The UK government must devolve fuller powers and greater flexibility over spending to metro mayors so that these local leaders can help level up England.
The government rightly recognises that top-down action will not be enough to make levelling up succeed, but existing devolution arrangements hamstring the mayors and limit their ability to improve local economic and social outcomes - which is precisely what the government wants them to do.
The report argues that England’s metro mayors – first elected five years ago in Greater Manchester, the West Midlands and other city-regions – have demonstrated that devolution works. The mayors have improved coordination and provided a strong voice for their regions, but a lack of real power means unrealistic expectations have been set for what metro mayors can achieve and what they can be held to account for.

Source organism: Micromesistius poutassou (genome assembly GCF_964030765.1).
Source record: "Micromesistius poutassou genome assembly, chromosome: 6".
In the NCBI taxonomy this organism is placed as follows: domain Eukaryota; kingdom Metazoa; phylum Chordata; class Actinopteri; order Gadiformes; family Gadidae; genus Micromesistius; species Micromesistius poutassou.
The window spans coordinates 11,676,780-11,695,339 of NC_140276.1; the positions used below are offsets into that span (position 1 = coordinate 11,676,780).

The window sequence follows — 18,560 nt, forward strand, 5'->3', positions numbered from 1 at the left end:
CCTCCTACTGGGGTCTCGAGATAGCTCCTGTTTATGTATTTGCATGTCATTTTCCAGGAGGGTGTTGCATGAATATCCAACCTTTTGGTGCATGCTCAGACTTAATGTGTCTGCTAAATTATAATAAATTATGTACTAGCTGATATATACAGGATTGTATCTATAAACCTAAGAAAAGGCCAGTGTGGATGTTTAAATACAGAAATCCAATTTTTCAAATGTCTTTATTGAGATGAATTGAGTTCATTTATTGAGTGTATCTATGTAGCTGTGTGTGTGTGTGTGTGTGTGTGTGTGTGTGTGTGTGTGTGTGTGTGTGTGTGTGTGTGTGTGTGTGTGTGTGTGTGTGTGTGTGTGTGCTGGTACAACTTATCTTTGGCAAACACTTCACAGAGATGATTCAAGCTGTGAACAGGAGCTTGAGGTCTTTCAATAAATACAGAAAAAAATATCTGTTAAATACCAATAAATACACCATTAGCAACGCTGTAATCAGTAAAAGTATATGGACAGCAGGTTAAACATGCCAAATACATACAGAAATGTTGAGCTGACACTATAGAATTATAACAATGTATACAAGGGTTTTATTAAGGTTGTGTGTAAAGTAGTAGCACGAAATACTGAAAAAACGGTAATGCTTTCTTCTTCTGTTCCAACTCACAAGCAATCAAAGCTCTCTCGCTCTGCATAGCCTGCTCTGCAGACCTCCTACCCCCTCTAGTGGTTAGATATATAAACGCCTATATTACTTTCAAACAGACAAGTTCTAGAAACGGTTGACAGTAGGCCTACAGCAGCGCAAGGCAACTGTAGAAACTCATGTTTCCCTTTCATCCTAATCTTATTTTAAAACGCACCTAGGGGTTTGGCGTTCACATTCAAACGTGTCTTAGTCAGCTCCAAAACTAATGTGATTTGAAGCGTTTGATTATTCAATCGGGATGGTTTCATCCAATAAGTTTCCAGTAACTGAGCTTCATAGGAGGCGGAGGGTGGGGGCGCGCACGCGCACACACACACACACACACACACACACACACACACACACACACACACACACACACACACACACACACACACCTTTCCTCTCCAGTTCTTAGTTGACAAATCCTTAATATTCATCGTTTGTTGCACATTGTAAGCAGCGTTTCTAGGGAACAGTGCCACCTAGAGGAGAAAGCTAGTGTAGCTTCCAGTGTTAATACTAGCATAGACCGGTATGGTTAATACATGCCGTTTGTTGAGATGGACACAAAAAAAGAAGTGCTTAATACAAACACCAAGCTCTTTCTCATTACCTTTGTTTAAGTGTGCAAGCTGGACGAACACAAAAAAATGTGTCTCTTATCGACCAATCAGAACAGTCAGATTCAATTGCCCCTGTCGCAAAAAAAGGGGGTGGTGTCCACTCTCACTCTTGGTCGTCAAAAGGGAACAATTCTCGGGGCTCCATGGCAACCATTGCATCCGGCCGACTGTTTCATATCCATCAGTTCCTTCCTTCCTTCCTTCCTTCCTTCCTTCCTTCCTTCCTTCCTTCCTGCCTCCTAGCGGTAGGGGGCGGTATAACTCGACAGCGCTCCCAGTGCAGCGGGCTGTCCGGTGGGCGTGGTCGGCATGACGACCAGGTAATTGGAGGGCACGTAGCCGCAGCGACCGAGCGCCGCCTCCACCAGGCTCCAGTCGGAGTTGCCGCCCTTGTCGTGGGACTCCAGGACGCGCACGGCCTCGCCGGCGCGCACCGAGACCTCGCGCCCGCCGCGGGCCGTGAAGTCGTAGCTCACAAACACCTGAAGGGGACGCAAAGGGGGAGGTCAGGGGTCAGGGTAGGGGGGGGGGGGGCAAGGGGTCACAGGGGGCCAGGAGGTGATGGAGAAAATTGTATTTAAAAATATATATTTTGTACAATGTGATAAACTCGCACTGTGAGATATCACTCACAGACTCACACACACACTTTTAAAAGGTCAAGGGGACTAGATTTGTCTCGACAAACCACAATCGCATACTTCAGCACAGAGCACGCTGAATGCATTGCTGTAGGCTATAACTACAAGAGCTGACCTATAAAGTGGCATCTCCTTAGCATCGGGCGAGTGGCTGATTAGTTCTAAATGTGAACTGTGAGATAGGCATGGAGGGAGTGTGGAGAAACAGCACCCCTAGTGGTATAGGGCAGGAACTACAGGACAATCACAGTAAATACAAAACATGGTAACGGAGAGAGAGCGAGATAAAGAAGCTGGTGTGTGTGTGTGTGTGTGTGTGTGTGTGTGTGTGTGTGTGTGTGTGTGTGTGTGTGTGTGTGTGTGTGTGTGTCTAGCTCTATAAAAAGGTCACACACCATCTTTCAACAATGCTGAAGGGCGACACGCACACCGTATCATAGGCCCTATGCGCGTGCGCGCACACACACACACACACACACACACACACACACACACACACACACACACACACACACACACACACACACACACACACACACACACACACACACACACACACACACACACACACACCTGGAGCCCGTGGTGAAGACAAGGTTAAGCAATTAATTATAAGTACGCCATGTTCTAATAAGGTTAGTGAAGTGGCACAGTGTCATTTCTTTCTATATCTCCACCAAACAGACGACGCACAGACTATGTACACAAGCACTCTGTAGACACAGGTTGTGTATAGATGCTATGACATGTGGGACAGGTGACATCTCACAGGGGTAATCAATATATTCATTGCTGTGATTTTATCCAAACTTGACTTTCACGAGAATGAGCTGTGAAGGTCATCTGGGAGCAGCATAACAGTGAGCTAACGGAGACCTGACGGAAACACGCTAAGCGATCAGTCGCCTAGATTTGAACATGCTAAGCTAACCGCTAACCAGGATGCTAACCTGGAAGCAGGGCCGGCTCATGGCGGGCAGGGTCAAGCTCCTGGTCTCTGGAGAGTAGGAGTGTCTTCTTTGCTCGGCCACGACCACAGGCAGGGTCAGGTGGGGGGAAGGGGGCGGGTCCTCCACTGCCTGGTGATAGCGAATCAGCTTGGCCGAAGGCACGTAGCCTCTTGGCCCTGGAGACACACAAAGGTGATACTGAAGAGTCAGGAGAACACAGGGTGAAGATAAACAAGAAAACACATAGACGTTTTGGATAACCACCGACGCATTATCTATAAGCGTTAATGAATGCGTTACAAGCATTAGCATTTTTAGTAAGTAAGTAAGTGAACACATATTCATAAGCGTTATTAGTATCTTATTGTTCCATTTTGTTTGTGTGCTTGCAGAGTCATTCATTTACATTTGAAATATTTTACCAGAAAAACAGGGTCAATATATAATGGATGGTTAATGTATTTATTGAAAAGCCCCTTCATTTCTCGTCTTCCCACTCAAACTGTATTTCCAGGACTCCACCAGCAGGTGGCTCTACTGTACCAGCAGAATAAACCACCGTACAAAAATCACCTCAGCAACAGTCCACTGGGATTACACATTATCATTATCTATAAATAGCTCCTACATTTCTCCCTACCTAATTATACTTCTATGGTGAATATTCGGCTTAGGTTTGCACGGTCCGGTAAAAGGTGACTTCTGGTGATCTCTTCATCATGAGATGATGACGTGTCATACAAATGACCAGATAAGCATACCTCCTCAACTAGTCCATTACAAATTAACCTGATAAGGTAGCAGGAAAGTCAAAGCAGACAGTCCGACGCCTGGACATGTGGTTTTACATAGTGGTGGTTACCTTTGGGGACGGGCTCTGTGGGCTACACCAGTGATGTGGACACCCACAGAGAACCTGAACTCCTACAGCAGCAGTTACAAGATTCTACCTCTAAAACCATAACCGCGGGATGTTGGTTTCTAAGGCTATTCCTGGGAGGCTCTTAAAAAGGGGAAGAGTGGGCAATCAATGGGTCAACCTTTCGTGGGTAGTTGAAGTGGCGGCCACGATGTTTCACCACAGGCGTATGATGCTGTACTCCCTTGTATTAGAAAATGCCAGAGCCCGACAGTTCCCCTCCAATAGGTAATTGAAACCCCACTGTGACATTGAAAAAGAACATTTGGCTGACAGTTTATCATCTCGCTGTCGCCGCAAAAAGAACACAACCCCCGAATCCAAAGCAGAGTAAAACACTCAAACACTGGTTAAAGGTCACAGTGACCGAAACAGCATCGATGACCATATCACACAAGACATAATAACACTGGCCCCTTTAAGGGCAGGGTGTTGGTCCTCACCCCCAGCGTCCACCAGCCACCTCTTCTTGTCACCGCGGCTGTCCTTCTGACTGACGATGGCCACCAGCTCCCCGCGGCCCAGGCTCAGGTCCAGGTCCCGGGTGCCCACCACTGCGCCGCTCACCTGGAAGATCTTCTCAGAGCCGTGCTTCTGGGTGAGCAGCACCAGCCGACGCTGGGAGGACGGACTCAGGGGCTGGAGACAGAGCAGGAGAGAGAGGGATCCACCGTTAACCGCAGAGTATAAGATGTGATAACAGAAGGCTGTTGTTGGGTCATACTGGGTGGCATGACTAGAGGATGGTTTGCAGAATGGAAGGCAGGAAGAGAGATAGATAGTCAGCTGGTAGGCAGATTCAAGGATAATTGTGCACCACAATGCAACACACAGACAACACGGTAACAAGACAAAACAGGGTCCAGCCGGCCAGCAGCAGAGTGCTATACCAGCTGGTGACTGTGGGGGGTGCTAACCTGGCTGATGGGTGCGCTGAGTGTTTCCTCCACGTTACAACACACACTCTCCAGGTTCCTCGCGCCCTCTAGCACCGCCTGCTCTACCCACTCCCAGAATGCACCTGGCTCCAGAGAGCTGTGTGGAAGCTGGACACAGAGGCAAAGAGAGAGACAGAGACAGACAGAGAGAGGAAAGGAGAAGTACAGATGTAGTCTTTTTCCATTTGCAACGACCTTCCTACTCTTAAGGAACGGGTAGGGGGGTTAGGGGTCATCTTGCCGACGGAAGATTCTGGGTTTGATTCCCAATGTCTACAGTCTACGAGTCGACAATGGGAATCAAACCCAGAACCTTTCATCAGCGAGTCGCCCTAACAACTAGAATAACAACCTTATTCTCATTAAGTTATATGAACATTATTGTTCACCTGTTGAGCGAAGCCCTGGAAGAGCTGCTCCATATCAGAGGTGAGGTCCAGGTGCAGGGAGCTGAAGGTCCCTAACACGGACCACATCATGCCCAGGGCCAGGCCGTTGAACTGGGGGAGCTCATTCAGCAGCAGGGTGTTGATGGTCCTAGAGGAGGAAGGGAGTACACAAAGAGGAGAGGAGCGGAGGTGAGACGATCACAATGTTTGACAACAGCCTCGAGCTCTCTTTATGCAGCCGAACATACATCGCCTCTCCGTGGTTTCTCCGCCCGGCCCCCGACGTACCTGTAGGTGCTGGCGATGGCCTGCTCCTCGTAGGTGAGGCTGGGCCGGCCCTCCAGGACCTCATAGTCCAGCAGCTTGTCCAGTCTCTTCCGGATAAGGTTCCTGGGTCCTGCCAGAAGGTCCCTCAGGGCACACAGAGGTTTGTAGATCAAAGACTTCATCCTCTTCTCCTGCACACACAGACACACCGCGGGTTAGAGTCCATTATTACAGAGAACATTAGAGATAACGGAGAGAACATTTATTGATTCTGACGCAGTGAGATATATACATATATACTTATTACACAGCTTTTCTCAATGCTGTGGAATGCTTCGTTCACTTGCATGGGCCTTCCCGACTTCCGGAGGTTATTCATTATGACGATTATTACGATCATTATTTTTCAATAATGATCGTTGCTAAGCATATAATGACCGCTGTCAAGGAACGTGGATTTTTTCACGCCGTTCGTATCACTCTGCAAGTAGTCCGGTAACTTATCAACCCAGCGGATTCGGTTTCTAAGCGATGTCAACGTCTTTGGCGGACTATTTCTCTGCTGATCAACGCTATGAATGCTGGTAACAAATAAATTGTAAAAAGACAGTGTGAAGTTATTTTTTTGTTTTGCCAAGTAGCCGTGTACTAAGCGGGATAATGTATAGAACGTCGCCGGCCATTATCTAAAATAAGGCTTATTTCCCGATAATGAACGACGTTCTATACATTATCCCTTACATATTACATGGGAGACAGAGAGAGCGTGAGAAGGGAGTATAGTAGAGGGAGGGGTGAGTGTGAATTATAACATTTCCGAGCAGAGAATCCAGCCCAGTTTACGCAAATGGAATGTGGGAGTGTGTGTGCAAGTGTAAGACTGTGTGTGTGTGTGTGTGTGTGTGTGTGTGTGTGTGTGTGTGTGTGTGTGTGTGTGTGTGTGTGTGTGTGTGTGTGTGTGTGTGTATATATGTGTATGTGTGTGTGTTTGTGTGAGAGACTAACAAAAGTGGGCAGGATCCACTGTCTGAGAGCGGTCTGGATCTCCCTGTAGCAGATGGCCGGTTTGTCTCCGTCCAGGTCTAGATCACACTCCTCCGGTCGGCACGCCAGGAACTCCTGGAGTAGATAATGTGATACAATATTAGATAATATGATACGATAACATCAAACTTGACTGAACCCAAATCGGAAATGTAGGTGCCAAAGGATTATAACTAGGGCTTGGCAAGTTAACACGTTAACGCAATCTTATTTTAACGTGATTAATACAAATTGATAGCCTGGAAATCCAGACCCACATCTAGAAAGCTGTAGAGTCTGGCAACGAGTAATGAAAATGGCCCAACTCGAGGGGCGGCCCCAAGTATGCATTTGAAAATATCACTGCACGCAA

Accelerating devolution also means overhauling the way the centre of government works and how it engages with mayors and other local leaders.
The IfG paper recommends:
- Devolving full responsibility for functions such as skills, transport and (green) infrastructure
- Giving metro mayors long-term, flexible funding to allocate in line with local needs
- Giving metro mayors the formal right to request any power that has been devolved elsewhere in England. The government should respond publicly and – if it says no – specify the conditions that would have to be met for the power to be handed over.
- The government launch a joint review of its relations with metro mayors and publish a framework for consultation, co-operation and dispute resolution between government departments and the mayors.
- The government commit not to reverse or amend the terms of devolution without local consent.